Marcus Smart Might Have Been Dumb, But He Isn’t All Wrong

In football, the closest players get to the fans is jumping in the crowd after a touchdown, or slapping some hands in celebration. In baseball, a dive into the stands or a flip of a ball defines almost all fan interactions. Hockey? There’s literally a barrier around the court separating athletes and rabid supporters.

But basketball is different, and Saturday night’s Shove Heard ‘Round the World is the perhaps the latest reminder of just how close fans are to the court. Ever since the infamous Pacers-Pistons brawl in 2004, the NBA has taken a lot of action to clean up its image and prevent something like that from happening ever again. The NCAA, on the other hand, has never had an incident such as the Malice in the Palace ever happen on one of its courts, which is surprising because of the ferocity with which some fans will heckle and taunt opposing players.

I’m all for fans participating in the game indirectly by yelling at the road team and voicing their loyalty for their squad; it creates an electric atmosphere surrounding games which can sometimes translate on television to viewers at home. Of course, what is being said shouldn’t cross certain lines. When Oklahoma State’s Marcus Smart ran into and fell amongst Texas Tech fans after a play, then subsequently pushed Tech alum Jeff Orr, who allegedly called Smart a “piece of crap,” it was absolutely justified.

You see, in this case, Orr thought he was completely and utterly exempt from any consequences because he is a paying fan. He doled out cash for his seat, so he should be able to say anything he wants, right? Wrong. Not when what he’s saying is being said directly to another person’s face. At that point, Smart has the right to react and if some want to blow a shove (which didn’t even put Orr on the floor!) out of proportion, that’s their problem.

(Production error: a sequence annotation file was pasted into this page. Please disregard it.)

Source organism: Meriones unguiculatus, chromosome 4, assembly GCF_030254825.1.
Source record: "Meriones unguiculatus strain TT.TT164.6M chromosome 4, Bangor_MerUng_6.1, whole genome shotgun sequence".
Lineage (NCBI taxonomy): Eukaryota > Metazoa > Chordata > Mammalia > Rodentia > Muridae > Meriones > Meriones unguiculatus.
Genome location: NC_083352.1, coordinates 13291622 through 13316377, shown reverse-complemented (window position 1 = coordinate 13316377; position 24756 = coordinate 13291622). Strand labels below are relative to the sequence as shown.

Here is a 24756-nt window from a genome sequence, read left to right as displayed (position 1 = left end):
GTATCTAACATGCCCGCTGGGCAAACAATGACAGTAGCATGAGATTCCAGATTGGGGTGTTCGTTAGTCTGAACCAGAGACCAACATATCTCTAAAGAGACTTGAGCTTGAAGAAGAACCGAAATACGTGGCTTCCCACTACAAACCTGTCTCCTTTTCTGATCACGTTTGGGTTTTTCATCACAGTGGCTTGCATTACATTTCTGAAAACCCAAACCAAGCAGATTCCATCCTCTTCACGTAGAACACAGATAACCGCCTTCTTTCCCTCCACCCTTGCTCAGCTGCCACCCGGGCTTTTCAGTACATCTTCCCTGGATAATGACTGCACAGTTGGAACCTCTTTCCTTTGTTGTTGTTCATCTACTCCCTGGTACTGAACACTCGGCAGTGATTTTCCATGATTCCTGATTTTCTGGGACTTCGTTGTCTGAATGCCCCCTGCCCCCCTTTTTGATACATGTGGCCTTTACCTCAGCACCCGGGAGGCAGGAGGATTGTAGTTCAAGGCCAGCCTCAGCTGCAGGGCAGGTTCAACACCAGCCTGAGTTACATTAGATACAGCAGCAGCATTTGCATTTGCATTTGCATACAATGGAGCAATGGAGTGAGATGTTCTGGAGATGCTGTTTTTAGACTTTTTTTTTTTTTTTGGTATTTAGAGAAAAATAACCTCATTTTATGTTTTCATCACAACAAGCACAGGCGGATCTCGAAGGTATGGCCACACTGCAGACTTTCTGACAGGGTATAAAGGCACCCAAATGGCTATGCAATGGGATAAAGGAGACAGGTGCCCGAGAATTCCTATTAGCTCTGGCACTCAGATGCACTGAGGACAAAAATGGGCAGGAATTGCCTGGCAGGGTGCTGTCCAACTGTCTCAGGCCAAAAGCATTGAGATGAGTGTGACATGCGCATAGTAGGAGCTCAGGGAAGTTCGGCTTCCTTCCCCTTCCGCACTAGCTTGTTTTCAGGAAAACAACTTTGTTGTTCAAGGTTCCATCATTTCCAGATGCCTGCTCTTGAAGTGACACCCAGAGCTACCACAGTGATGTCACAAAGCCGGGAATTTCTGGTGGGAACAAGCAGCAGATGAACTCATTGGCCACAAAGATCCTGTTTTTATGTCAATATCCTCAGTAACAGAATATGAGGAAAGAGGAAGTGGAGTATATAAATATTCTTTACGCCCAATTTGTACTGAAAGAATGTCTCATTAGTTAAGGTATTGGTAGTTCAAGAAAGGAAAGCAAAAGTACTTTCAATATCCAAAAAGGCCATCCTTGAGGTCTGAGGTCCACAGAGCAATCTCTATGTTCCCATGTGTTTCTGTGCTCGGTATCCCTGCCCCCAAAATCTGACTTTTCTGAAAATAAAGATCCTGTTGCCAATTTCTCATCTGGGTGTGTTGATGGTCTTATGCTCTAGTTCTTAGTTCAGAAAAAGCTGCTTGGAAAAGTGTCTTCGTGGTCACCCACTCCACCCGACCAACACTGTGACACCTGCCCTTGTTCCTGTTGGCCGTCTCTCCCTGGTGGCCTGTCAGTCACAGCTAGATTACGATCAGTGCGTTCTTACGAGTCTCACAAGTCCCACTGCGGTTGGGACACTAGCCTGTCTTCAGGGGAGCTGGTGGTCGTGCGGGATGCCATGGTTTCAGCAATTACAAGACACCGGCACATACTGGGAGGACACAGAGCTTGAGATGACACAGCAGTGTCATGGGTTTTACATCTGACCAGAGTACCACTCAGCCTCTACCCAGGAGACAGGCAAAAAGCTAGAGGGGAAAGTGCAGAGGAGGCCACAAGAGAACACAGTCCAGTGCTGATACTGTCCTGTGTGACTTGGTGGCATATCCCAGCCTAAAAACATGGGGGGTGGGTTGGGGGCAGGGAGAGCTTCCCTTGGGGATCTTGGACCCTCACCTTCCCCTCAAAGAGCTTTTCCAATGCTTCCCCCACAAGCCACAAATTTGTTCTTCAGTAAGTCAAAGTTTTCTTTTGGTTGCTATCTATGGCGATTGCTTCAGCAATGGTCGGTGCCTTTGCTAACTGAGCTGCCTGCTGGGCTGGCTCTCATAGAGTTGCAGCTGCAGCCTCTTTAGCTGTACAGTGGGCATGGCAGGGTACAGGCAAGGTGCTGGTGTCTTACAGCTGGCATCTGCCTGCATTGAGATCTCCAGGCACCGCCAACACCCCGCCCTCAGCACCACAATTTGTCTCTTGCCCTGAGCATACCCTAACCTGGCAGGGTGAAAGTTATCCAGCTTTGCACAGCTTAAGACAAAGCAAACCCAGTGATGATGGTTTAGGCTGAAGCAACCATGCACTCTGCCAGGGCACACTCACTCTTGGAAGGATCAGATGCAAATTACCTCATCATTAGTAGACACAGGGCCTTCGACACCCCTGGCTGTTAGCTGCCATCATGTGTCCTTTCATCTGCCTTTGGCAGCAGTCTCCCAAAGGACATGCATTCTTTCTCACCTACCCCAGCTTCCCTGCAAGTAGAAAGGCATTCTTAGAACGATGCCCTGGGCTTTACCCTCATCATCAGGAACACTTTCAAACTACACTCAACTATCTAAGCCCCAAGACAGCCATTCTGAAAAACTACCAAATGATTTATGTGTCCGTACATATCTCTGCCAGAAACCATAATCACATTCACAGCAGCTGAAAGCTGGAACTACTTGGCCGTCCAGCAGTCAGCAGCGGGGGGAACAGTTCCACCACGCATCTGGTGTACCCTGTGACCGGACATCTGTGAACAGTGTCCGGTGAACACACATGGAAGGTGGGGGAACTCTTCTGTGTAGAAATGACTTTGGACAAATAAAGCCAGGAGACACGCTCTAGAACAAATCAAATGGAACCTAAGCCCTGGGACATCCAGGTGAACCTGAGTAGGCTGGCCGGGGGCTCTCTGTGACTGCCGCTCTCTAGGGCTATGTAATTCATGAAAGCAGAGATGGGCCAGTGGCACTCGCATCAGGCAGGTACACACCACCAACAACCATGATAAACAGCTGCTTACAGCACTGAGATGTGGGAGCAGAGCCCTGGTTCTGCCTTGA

Now, the three game suspension handed down by the Big 12 yesterday was expected. Even though in this case the situation didn’t escalate much after the physical contact, it was probably necessary for the higher-ups to make an example out of Smart in order to ensure that nothing resembling the Malice at the Palace happens in a college basketball game. Their reaction is completely understandable and reasonable; the NCAA has to take steps to defend its product.

This incident may have important implications for Smart. Last year, he was projected to be a Top 3 pick in the NBA draft. Instead, he chose to come back to OK State in an attempt to go deep in the NCAA tournament. But this season has been filled with ups and downs for the Cowboys. After starting the season 16-3, OK State has dropped four games in a row and has three tough match-ups coming up against Texas, Oklahoma, and Baylor. Smart himself has had a good season (17.5 ppg, 5.7 rpg, and 4.3 apg) but he is projected to go about three or four spots lower in this year’s draft, and that was before Saturday night. Teams were already questioning his maturity after some rumblings earlier this season, but now those concerns will be intensified. This could come back to bite Smart.

But I still contend that he was justified in his actions. Orr wasn’t just heckling Smart, he said it to his face! At a certain point, players have a right to defend themselves. They are people too, after all.

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  1. Chris DiNardo says

    Smart’s action was warranted mainly because Orr DEFINITELY didn’t just say “piece of crap”. Nobody would react to such tame language with physical contact (even if that would also be justified). Smart contends he used a racial slur which, given Orr’s past, I totally believe